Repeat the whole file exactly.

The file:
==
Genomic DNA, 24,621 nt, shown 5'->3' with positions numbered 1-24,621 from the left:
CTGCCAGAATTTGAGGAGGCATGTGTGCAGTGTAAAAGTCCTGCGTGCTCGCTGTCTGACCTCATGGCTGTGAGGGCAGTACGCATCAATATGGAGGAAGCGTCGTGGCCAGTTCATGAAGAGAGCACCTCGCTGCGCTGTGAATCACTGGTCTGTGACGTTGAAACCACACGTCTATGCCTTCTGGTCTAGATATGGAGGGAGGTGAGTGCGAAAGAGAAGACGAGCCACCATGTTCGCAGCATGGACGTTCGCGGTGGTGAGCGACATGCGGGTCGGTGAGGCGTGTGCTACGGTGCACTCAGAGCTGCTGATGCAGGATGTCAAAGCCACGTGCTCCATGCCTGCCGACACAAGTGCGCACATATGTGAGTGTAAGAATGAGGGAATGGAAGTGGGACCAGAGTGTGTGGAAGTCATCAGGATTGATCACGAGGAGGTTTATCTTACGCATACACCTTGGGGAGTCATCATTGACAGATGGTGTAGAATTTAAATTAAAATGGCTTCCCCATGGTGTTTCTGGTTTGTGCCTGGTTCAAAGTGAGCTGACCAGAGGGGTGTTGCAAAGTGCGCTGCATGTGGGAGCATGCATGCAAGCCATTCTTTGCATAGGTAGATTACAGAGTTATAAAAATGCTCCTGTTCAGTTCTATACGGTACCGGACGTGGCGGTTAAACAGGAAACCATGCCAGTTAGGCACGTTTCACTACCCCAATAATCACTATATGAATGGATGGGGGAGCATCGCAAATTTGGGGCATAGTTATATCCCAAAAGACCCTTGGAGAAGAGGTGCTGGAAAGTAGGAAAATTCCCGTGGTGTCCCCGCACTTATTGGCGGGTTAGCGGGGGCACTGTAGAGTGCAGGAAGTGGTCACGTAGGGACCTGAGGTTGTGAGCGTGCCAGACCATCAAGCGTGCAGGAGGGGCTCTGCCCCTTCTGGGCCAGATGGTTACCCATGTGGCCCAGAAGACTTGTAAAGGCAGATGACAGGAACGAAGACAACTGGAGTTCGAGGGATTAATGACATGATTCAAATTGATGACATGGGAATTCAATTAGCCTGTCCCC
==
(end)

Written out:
Genomic DNA, 24,621 nt, shown 5'->3' with positions numbered 1-24,621 from the left:
CTGCCAGAATTTGAGGAGGCATGTGTGCAGTGTAAAAGTCCTGCGTGCTCGCTGTCTGACCTCATGGCTGTGAGGGCAGTACGCATCAATATGGAGGAAGCGTCGTGGCCAGTTCATGAAGAGAGCACCTCGCTGCGCTGTGAATCACTGGTCTGTGACGTTGAAACCACACGTCTATGCCTTCTGGTCTAGATATGGAGGGAGGTGAGTGCGAAAGAGAAGACGAGCCACCATGTTCGCAGCATGGACGTTCGCGGTGGTGAGCGACATGCGGGTCGGTGAGGCGTGTGCTACGGTGCACTCAGAGCTGCTGATGCAGGATGTCAAAGCCACGTGCTCCATGCCTGCCGACACAAGTGCGCACATATGTGAGTGTAAGAATGAGGGAATGGAAGTGGGACCAGAGTGTGTGGAAGTCATCAGGATTGATCACGAGGAGGTTTATCTTACGCATACACCTTGGGGAGTCATCATTGACAGATGGTGTAGAATTTAAATTAAAATGGCTTCCCCATGGTGTTTCTGGTTTGTGCCTGGTTCAAAGTGAGCTGACCAGAGGGGTGTTGCAAAGTGCGCTGCATGTGGGAGCATGCATGCAAGCCATTCTTTGCATAGGTAGATTACAGAGTTATAAAAATGCTCCTGTTCAGTTCTATACGGTACCGGACGTGGCGGTTAAACAGGAAACCATGCCAGTTAGGCACGTTTCACTACCCCAATAATCACTATATGAATGGATGGGGGAGCATCGCAAATTTGGGGCATAGTTATATCCCAAAAGACCCTTGGAGAAGAGGTGCTGGAAAGTAGGAAAATTCCCGTGGTGTCCCCGCACTTATTGGCGGGTTAGCGGGGGCACTGTAGAGTGCAGGAAGTGGTCACGTAGGGACCTGAGGTTGTGAGCGTGCCAGACCATCAAGCGTGCAGGAGGGGCTCTGCCCCTTCTGGGCCAGATGGTTACCCATGTGGCCCAGAAGACTTGTAAAGGCAGATGACAGGAACGAAGACAACTGGAGTTCGAGGGATTAATGACATGATTCAAATTGATGACATGGGAATTCAATTAGCCTGTCCCC